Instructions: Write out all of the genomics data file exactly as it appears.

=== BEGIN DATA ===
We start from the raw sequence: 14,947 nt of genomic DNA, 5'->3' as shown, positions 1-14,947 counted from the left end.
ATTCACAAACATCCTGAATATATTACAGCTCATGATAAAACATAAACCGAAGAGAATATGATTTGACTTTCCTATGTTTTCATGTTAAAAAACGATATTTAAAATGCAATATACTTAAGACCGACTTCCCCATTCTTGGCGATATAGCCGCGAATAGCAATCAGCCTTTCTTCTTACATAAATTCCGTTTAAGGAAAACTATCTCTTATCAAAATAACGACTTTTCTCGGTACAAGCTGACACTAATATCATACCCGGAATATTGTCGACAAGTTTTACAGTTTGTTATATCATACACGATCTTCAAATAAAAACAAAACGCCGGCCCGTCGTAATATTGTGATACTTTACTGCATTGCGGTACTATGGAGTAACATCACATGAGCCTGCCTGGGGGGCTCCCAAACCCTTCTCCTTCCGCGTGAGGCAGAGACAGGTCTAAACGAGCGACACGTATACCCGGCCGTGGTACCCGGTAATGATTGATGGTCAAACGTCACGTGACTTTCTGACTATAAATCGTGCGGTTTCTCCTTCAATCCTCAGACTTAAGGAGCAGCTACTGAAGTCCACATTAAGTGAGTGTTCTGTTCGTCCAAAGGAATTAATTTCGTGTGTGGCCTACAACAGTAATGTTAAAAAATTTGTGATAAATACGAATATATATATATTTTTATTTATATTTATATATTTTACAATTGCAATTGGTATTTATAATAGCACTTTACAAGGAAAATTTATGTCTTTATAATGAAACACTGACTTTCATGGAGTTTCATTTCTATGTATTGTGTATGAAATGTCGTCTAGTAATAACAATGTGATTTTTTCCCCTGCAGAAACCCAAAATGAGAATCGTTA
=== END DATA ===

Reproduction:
We start from the raw sequence: 14,947 nt of genomic DNA, 5'->3' as shown, positions 1-14,947 counted from the left end.
ATTCACAAACATCCTGAATATATTACAGCTCATGATAAAACATAAACCGAAGAGAATATGATTTGACTTTCCTATGTTTTCATGTTAAAAAACGATATTTAAAATGCAATATACTTAAGACCGACTTCCCCATTCTTGGCGATATAGCCGCGAATAGCAATCAGCCTTTCTTCTTACATAAATTCCGTTTAAGGAAAACTATCTCTTATCAAAATAACGACTTTTCTCGGTACAAGCTGACACTAATATCATACCCGGAATATTGTCGACAAGTTTTACAGTTTGTTATATCATACACGATCTTCAAATAAAAACAAAACGCCGGCCCGTCGTAATATTGTGATACTTTACTGCATTGCGGTACTATGGAGTAACATCACATGAGCCTGCCTGGGGGGCTCCCAAACCCTTCTCCTTCCGCGTGAGGCAGAGACAGGTCTAAACGAGCGACACGTATACCCGGCCGTGGTACCCGGTAATGATTGATGGTCAAACGTCACGTGACTTTCTGACTATAAATCGTGCGGTTTCTCCTTCAATCCTCAGACTTAAGGAGCAGCTACTGAAGTCCACATTAAGTGAGTGTTCTGTTCGTCCAAAGGAATTAATTTCGTGTGTGGCCTACAACAGTAATGTTAAAAAATTTGTGATAAATACGAATATATATATATTTTTATTTATATTTATATATTTTACAATTGCAATTGGTATTTATAATAGCACTTTACAAGGAAAATTTATGTCTTTATAATGAAACACTGACTTTCATGGAGTTTCATTTCTATGTATTGTGTATGAAATGTCGTCTAGTAATAACAATGTGATTTTTTCCCCTGCAGAAACCCAAAATGAGAATCGTTA